Fun MySQL fact of the day: inconsistent consistency

2019-03-05 20:37UTC

In being consistency inconsistent, the C in ACID and the C in CAP both stand for Consistency, but don't describe the same properties. In fact, the C in CAP actually stands for Atomic Consistency (or Linearizability), and, oh holy crap!, the Atomic part of Atomic Consistency isn't the same property as the A for Atomic in ACID. More, the C in CAP encompasses both the A and C of ACID! Ahhhh!

Take a breath.

Let's break a few things down, starting first with the CAP theorem (or Brewer's theorem). In simple terms, the CAP theorem states that, in the presence of a network partition (P), a system can remain either Atomically Consistent (C) or Available (A). We can say that MySQL is a CP system, foregoing A: in the presence of a network partition, the database will not be available to any/all nodes that have been partitioned off, but for any non-partitioned nodes (even if it's just the database itself), each read will see the most recent write. That's pretty much all there is to it.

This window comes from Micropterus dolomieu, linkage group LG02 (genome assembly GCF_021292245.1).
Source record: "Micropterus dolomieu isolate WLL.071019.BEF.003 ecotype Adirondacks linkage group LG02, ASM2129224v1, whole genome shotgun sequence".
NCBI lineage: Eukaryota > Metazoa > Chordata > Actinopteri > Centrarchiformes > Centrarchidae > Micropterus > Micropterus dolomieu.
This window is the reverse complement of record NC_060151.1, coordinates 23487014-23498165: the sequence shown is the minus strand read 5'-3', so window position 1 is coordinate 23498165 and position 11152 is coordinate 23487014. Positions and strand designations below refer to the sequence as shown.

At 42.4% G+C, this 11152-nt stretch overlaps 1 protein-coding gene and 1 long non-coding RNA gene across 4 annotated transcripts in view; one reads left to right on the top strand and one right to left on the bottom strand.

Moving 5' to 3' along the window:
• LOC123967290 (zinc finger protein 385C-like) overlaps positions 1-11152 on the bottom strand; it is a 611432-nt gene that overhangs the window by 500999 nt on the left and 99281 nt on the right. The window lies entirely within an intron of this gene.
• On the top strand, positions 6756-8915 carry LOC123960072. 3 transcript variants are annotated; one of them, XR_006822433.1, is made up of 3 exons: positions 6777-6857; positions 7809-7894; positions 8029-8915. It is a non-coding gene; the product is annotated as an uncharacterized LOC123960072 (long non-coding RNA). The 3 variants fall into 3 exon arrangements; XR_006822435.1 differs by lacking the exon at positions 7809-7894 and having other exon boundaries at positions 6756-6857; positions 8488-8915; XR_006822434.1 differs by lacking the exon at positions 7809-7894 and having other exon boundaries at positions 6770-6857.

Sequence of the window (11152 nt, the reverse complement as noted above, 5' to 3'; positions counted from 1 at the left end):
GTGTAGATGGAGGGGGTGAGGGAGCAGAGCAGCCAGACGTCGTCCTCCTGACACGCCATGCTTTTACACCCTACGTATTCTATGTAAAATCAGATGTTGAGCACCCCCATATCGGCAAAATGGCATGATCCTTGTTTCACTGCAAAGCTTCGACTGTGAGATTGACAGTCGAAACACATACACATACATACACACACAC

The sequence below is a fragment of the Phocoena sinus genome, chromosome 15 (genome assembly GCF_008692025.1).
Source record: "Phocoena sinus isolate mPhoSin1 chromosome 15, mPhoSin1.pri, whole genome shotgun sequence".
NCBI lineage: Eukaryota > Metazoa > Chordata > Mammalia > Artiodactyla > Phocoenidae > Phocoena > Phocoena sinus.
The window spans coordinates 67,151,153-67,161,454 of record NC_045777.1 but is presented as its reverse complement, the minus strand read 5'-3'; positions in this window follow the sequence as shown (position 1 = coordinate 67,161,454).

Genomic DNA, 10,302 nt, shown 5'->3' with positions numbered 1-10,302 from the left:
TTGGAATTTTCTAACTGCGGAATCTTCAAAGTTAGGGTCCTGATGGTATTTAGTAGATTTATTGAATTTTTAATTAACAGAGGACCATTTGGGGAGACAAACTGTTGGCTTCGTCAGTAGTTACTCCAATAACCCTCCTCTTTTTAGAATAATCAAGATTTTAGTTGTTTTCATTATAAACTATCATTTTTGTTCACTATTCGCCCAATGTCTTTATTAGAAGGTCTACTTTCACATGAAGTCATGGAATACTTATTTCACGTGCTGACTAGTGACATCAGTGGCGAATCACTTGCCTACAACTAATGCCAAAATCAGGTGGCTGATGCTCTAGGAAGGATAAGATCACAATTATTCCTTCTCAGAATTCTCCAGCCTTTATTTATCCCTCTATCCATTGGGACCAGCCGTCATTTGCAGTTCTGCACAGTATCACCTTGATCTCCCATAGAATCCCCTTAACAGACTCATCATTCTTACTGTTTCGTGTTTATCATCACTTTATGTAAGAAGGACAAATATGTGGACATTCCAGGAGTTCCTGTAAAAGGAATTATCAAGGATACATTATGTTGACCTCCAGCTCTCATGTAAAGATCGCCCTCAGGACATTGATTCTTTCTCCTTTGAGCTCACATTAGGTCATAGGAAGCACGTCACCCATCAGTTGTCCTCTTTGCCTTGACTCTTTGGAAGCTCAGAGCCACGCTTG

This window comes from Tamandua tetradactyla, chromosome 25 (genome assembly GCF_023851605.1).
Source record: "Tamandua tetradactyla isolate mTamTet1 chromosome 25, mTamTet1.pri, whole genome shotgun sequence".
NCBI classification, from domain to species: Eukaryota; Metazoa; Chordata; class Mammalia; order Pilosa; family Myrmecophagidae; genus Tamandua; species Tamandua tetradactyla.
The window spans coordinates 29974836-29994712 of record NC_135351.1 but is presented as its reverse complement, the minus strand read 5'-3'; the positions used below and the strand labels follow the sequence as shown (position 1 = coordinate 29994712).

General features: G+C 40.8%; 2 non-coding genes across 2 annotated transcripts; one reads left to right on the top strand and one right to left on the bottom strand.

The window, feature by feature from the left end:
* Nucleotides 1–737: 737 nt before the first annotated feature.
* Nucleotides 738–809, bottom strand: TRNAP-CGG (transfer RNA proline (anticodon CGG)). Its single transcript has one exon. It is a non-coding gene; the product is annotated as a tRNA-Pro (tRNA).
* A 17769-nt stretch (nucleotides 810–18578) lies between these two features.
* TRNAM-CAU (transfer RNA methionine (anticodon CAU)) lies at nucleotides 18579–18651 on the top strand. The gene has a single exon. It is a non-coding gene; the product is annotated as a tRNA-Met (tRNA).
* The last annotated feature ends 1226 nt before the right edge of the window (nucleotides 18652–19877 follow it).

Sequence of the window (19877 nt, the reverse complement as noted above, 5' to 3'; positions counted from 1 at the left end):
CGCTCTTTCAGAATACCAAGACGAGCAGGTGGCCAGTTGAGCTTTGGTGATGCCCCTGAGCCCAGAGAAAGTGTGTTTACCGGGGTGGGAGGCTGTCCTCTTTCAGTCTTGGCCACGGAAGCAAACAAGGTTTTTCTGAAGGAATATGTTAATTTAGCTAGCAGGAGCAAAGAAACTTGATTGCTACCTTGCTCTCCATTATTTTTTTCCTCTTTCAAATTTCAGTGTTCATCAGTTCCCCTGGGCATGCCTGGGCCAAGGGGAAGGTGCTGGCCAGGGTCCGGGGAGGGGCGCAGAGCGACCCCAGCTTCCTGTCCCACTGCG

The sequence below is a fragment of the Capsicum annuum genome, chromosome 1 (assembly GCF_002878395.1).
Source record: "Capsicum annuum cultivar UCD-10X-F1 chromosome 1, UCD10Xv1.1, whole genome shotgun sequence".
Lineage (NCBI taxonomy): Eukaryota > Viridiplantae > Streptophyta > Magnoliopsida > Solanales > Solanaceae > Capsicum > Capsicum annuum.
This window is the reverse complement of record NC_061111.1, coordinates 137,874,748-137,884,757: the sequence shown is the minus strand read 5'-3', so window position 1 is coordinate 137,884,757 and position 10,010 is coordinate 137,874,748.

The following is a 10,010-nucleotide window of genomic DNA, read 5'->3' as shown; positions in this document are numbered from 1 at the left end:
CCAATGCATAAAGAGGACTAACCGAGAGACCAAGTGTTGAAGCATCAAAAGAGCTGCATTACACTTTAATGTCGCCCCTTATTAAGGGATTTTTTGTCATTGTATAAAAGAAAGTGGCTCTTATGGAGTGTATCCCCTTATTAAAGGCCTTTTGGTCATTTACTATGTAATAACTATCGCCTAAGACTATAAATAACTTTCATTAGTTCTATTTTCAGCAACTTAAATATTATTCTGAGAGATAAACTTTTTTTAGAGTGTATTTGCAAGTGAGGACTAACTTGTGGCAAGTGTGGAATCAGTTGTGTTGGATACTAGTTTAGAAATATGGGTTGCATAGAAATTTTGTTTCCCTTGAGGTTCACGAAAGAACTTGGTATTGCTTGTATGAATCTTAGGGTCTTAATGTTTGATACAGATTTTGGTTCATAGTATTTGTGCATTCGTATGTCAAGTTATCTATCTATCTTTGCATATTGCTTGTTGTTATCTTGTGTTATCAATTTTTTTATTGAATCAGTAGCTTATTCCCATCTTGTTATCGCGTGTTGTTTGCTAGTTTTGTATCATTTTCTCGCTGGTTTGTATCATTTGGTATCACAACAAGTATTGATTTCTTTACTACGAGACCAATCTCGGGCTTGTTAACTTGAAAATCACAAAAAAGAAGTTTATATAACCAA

Now we can move on to the C (Consistency) in ACID, which is the property that guarantees that within a transaction, data may only change in permitted ways. For example, an INSERT or UPDATE cannot result in a duplicate value in a UNIQUE index, nor can it violate a FOREIGN KEY constraint or write a string into a numeric field. If any of those things could happen, the data would become inconsistent. Thankfully, MySQL does enforce consistency... until it doesn't, so stay tuned for tomorrow's Fun MySQL fact of the day.